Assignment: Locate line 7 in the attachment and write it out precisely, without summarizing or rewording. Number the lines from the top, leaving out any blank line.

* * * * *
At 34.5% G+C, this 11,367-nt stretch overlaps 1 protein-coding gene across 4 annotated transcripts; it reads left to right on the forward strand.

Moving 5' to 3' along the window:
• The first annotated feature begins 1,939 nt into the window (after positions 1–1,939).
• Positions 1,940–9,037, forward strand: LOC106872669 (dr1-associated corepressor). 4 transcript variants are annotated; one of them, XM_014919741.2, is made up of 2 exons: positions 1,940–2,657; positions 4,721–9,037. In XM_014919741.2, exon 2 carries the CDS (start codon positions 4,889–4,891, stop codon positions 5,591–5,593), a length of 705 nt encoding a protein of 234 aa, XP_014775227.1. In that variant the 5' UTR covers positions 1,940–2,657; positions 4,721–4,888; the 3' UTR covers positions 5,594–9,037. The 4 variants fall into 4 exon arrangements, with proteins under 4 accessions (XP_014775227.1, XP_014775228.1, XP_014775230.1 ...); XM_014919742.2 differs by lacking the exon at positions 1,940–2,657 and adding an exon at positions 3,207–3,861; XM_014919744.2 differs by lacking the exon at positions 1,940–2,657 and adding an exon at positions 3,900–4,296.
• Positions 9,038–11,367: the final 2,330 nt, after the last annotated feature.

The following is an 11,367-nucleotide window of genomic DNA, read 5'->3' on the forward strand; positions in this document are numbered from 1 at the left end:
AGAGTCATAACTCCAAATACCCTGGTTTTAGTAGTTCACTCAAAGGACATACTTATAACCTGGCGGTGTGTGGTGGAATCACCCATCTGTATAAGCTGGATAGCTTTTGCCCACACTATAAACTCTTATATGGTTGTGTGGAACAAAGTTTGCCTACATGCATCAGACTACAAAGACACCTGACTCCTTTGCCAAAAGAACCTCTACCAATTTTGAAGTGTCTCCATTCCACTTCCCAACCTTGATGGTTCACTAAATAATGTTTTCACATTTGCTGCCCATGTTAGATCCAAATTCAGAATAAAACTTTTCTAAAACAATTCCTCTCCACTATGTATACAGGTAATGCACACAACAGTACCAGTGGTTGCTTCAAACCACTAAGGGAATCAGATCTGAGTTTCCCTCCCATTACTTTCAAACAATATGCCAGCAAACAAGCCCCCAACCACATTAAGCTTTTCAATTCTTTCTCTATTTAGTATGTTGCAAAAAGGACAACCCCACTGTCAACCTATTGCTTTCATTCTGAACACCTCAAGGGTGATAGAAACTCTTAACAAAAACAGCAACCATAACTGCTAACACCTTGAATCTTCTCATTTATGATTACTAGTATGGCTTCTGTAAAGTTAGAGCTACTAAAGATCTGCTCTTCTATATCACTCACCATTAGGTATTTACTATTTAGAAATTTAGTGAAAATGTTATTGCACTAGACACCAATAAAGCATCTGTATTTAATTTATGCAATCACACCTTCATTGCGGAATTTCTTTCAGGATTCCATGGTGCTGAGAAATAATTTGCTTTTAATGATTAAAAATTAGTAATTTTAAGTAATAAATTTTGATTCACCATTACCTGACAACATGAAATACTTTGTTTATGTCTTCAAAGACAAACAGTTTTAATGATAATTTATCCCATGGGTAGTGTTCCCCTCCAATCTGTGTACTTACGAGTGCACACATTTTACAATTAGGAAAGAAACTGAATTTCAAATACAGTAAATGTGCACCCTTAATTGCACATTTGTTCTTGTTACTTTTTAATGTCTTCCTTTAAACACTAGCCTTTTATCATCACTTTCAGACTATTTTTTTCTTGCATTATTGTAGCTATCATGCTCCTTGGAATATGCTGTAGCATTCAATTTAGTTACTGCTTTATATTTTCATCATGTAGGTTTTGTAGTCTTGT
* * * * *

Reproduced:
AGAGTCATAACTCCAAATACCCTGGTTTTAGTAGTTCACTCAAAGGACATACTTATAACCTGGCGGTGTGTGGTGGAATCACCCATCTGTATAAGCTGGATAGCTTTTGCCCACACTATAAACTCTTATATGGTTGTGTGGAACAAAGTTTGCCTACATGCATCAGACTACAAAGACACCTGACTCCTTTGCCAAAAGAACCTCTACCAATTTTGAAGTGTCTCCATTCCACTTCCCAACCTTGATGGTTCACTAAATAATGTTTTCACATTTGCTGCCCATGTTAGATCCAAATTCAGAATAAAACTTTTCTAAAACAATTCCTCTCCACTATGTATACAGGTAATGCACACAACAGTACCAGTGGTTGCTTCAAACCACTAAGGGAATCAGATCTGAGTTTCCCTCCCATTACTTTCAAACAATATGCCAGCAAACAAGCCCCCAACCACATTAAGCTTTTCAATTCTTTCTCTATTTAGTATGTTGCAAAAAGGACAACCCCACTGTCAACCTATTGCTTTCATTCTGAACACCTCAAGGGTGATAGAAACTCTTAACAAAAACAGCAACCATAACTGCTAACACCTTGAATCTTCTCATTTATGATTACTAGTATGGCTTCTGTAAAGTTAGAGCTACTAAAGATCTGCTCTTCTATATCACTCACCATTAGGTATTTACTATTTAGAAATTTAGTGAAAATGTTATTGCACTAGACACCAATAAAGCATCTGTATTTAATTTATGCAATCACACCTTCATTGCGGAATTTCTTTCAGGATTCCATGGTGCTGAGAAATAATTTGCTTTTAATGATTAAAAATTAGTAATTTTAAGTAATAAATTTTGATTCACCATTACCTGACAACATGAAATACTTTGTTTATGTCTTCAAAGACAAACAGTTTTAATGATAATTTATCCCATGGGTAGTGTTCCCCTCCAATCTGTGTACTTACGAGTGCACACATTTTACAATTAGGAAAGAAACTGAATTTCAAATACAGTAAATGTGCACCCTTAATTGCACATTTGTTCTTGTTACTTTTTAATGTCTTCCTTTAAACACTAGCCTTTTATCATCACTTTCAGACTATTTTTTTCTTGCATTATTGTAGCTATCATGCTCCTTGGAATATGCTGTAGCATTCAATTTAGTTACTGCTTTATATTTTCATCATGTAGGTTTTGTAGTCTTGT